Our Tiny Urban Food Forest

May 01, 2024 by Lianne Downey, in Gardening
Wild and garden flowers growing together
Fairy-planted bouquet
Happy May Day 2024! Did you leave May baskets on your neighbors’ doorsteps? Ring the bell and run away? It’s an old custom we love. But in this time of digital social connections, we’re taking it as a day to celebrate our fledgling urban food forest.

In late November of 2019, weeks before the pandemic lockdown of 2020, Joseph and I moved into our first real home together after too many years as move-around renters. The house is tiny, 1281 square feet, because we love it that way. Cozy, and so much easier to clean! And it has a panoramic view. Most important to us was the fact that the lot boasted a few mature fruit trees and vines (grape, lemon, fig, and orange) to give us a head-start on our “urban food forest.”

The total lot is only 10,089 square feet. Once you subtract the house and the separate garage, plus a long, uphill driveway that makes a sharp right turn at the top, we were left with 2,880 square feet, about 1/10th of an acre of space for plants. Much of that is made up of steep banks. But we were determined. We built a retaining wall and planted on them anyway.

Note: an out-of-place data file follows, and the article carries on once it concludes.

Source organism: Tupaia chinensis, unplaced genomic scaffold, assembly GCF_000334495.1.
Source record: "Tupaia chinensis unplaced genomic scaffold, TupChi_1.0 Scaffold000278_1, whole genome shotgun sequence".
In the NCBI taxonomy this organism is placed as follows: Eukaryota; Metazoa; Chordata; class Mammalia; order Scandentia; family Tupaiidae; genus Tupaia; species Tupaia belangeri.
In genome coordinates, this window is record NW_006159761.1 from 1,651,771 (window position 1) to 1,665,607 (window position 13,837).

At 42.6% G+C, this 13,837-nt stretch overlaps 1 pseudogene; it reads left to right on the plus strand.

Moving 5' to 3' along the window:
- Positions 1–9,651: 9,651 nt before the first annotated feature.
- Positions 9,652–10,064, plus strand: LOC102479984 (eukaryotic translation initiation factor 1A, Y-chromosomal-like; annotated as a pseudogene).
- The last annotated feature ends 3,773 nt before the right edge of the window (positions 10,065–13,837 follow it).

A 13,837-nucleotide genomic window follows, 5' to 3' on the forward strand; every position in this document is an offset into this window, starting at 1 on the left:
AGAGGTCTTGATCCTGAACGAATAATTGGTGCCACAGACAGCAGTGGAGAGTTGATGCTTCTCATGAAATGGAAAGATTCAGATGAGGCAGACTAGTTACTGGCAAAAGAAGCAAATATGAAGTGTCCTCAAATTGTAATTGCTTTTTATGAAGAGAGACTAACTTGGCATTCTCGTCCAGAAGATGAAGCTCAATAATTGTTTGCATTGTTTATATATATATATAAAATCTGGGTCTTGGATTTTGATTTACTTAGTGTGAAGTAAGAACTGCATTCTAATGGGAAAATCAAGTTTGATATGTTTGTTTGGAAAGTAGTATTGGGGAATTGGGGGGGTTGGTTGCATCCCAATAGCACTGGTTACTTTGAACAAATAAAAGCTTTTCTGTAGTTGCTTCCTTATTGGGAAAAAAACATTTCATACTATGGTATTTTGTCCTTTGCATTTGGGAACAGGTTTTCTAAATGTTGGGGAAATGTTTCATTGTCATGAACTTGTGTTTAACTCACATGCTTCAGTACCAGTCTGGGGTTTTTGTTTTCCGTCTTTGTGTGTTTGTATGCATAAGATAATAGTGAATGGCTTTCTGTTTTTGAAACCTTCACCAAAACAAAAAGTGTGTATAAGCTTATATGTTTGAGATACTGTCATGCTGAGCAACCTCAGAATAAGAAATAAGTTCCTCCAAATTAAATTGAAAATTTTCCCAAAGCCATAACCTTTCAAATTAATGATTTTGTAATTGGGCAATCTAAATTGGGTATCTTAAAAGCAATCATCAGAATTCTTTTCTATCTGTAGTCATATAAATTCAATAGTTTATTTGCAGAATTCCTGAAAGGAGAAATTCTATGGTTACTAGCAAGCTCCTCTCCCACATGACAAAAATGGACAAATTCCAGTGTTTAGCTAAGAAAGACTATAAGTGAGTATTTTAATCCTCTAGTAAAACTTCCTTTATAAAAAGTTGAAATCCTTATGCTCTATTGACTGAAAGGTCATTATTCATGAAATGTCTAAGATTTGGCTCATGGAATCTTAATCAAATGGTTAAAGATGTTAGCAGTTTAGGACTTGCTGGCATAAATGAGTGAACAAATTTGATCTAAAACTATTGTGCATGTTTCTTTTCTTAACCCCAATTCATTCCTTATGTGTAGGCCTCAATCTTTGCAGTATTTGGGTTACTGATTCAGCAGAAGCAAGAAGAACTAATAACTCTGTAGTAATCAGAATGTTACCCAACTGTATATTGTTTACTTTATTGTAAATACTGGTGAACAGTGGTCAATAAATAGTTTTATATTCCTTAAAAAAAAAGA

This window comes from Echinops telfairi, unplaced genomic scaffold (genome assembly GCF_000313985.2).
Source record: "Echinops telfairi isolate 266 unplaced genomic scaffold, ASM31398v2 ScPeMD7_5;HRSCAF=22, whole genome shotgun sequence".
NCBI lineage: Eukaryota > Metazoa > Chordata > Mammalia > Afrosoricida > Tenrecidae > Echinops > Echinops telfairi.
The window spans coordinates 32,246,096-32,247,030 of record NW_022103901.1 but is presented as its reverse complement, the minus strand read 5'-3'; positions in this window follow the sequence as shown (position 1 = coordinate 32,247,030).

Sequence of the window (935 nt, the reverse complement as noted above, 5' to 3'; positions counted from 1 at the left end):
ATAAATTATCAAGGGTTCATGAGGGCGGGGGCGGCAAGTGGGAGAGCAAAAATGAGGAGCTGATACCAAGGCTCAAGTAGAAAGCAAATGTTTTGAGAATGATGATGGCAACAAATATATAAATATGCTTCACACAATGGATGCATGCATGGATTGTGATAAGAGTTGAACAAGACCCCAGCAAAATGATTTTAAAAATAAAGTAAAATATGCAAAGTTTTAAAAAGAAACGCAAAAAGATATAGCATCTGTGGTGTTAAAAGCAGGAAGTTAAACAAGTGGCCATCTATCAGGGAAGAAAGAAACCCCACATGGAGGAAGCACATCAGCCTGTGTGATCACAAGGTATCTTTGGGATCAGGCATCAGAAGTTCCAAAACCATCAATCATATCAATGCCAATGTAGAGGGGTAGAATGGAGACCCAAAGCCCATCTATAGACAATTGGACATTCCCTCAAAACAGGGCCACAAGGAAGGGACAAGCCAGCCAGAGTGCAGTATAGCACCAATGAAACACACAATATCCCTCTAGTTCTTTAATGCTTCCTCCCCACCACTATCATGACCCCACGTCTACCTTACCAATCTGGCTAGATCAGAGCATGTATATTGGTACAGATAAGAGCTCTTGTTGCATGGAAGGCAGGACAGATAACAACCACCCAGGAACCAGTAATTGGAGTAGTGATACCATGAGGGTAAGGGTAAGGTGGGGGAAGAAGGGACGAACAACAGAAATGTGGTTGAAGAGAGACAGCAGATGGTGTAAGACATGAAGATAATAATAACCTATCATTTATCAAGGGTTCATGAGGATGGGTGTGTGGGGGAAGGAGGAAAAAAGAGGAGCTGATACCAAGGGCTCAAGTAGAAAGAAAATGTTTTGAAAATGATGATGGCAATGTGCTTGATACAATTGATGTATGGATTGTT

What with writing and publishing books, not to mention tasking ourselves with entering a ballroom dance competition as an amateur couple this spring (what?! Yes we did!) we are the kind of gardeners who like to see what happens and then pluck out the things we don’t like. In other words, time-strapped!

Many of these plants are perennials that come back every year. Others were what we call “fairy-planted.” They sprouted from fallen seeds, or seeds transferred by rabbits, squirrels, birds, coyotes, and other garden helpers. I’ve marked the fairy-planteds with  a star*.

For instance, we let the red romaine go to seed last fall.

Here’s what came up this spring, mixed with scarlet pimpernel and calendula sprouts.

They mix of plants seems to be encouraging the lettuce to grow taller.

Normally cherries need cold but this hybrid is exceptional!
Here’s our current edible inventory. We hope it inspires your own back yard urban food forest!

Fruit-bearing Trees:
Surinam cherry
Reed avocado
Royal cherry
Meyer Lemon
Black Mission Fig
Mimosa (tea blossoms)

Bushes & vines:
Red Flame grapes
Native golden currant
Native elderberry

Herbs & vegetables:
Garlic chives
Onion chives*
Big Boy tomato
Red Dock
Garden sage*
White sage
Lemon balm*
Lacinato kale*
Red romaine lettuce*
Thyme (3 kinds)
Johnny Jump-ups*
Wild mustard*